The Soviet Union built a number of automated lighthouses powered by radioisotope thermoelectric generators in remote locations. They operated for long periods without external support with great reliability.[29] However numerous installations deteriorated, were stolen, or vandalized. Some cannot be found due to poor record keeping.[30]
Preservation[edit]
As lighthouses became less essential to navigation, many of their historic structures faced demolition or neglect. In the United States, the National Historic Lighthouse Preservation Act of 2000 provides for the transfer of lighthouse structures to local governments and private non-profit groups, while the USCG continues to maintain the lamps and lenses. In Canada, the Nova Scotia Lighthouse Preservation Society won heritage status for Sambro Island Lighthouse, and sponsored the Heritage Lighthouse Protection Act to change Canadian federal laws to protect lighthouses.[31]
Many groups formed to restore and save lighthouses around the world. They include the World Lighthouse Society and the United States Lighthouse Society.[32] A further international group is the Amateur Radio Lighthouse Society, which sends amateur radio operators to publicize the preservation of remote lighthouses throughout the world.[33]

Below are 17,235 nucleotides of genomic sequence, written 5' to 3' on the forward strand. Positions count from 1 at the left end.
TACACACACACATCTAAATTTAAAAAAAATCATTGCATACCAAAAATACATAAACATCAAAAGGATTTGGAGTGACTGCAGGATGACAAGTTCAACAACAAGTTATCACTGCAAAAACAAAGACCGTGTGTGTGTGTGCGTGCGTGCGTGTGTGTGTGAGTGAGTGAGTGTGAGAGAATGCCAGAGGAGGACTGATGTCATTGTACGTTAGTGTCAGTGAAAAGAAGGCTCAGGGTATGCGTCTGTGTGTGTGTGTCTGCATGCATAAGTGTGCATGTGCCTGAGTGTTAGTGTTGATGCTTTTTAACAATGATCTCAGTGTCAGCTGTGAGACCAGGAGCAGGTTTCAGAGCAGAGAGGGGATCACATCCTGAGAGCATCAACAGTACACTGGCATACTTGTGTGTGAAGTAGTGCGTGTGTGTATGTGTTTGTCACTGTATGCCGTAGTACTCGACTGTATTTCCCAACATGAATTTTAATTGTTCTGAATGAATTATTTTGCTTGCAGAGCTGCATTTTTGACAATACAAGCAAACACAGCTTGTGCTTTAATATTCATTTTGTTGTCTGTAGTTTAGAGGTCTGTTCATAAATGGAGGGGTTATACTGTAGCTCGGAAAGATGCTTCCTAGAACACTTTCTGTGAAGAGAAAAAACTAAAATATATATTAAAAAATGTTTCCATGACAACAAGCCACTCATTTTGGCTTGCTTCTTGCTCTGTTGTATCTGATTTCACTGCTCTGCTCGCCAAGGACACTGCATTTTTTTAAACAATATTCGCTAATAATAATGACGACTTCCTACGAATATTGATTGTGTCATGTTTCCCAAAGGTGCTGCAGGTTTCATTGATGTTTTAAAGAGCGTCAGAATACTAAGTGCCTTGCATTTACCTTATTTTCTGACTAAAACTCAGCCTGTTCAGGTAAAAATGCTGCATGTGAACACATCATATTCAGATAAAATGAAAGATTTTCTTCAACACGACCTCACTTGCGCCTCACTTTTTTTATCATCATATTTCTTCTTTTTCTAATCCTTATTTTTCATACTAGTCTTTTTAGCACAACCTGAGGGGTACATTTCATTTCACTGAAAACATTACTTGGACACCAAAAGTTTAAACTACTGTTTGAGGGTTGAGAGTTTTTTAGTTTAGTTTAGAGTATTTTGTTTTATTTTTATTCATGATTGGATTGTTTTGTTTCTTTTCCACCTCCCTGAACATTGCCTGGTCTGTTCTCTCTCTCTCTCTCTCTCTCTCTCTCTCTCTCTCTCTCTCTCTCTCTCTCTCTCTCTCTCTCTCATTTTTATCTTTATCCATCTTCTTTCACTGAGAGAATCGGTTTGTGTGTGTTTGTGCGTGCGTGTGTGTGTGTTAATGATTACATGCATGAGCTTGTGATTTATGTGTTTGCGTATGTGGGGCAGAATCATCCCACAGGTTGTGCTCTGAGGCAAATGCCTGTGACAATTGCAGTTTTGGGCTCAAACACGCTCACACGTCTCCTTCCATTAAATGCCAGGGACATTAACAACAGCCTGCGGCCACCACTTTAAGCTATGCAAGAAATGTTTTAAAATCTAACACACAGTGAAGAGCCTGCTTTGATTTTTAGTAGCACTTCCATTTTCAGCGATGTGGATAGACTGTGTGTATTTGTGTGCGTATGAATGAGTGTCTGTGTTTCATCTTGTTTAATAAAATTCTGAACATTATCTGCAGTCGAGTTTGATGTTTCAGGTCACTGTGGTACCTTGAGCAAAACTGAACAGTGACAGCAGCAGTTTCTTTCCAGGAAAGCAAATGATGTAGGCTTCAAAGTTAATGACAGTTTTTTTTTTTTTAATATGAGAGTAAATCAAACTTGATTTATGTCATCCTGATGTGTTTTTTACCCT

Popular culture and symbolism[edit]

Split Point Lighthouse, used in the popular Australian TV series Round the Twist
Visiting and photographing lighthouses are popular hobbies as is collecting ceramic replicas. Some lighthouses are popular travel destinations in their own right, and the buildings maintained as tourist attractions. In the U.S., National Lighthouse and Lightship Weekend is celebrated on the first weekend of August, and International Lighthouse and Lightship Weekend on the third weekend. Many lighthouses are open to the public and amateur radio operators communicate between them on these days.